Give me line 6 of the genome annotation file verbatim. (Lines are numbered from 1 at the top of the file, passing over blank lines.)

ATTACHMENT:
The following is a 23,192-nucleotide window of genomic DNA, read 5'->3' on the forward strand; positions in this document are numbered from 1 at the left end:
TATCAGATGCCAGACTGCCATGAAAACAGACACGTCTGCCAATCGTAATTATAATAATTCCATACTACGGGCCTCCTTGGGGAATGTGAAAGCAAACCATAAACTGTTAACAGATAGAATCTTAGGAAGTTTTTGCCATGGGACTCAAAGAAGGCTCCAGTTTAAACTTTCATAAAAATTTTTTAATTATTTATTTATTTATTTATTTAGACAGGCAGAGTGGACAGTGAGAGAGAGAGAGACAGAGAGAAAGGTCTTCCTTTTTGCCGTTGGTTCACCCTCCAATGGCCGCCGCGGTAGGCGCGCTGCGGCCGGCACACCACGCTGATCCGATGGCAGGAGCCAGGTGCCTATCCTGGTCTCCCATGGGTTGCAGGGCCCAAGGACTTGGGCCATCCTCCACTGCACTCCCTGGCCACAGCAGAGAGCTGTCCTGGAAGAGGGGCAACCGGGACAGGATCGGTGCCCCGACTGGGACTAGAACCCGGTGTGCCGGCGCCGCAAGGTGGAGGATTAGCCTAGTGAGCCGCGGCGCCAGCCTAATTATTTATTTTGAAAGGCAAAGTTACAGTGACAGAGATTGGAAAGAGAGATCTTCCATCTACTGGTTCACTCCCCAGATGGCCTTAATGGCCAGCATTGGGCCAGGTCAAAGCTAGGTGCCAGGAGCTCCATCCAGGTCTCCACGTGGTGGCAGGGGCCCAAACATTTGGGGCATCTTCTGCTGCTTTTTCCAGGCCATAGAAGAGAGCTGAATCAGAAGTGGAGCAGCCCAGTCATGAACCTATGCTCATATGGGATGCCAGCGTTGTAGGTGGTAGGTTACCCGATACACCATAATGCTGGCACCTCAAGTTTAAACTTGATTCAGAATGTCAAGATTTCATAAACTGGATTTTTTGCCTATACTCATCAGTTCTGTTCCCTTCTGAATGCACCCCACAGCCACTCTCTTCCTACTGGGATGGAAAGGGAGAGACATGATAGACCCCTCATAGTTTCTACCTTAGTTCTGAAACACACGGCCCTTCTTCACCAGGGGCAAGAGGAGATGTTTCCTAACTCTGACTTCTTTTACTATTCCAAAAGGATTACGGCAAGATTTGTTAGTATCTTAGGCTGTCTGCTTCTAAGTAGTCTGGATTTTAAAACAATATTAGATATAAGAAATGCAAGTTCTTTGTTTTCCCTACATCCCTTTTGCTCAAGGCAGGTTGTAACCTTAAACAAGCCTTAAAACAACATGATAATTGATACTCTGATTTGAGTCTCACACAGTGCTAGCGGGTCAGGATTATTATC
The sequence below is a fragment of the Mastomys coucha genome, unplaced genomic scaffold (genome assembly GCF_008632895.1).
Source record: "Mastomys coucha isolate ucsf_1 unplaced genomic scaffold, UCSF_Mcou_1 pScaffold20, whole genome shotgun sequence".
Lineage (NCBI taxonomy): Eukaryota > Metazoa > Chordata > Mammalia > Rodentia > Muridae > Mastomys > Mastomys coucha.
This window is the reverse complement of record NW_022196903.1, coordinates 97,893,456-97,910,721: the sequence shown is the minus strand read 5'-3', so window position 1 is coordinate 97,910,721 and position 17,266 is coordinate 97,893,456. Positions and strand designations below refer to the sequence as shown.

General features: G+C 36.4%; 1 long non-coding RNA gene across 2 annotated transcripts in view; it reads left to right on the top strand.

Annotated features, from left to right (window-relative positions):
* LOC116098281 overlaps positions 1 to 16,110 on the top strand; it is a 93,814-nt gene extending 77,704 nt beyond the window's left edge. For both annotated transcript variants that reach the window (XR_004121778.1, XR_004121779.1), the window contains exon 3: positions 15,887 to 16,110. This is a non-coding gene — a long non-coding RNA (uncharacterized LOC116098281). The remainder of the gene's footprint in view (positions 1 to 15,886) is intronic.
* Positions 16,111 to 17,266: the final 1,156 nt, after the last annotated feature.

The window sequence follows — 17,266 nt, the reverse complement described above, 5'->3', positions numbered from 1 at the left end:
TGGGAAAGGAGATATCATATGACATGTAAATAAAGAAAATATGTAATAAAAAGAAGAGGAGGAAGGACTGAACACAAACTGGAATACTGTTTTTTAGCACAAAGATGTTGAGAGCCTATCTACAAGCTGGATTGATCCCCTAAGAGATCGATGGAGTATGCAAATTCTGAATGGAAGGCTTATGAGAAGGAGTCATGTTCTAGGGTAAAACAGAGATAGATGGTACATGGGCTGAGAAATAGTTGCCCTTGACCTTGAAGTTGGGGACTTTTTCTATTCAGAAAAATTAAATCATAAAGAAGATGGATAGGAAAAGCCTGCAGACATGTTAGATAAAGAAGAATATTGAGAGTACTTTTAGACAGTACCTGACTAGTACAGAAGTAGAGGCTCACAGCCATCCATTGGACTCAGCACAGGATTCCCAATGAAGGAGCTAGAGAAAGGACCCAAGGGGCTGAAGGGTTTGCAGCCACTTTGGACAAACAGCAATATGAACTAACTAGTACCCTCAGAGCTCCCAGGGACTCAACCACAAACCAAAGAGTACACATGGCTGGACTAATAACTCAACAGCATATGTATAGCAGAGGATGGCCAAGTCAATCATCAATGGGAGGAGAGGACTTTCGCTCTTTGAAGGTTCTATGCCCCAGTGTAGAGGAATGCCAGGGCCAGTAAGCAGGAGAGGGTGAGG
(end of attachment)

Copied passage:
This window is the reverse complement of record NW_022196903.1, coordinates 97,893,456-97,910,721: the sequence shown is the minus strand read 5'-3', so window position 1 is coordinate 97,910,721 and position 17,266 is coordinate 97,893,456. Positions and strand designations below refer to the sequence as shown.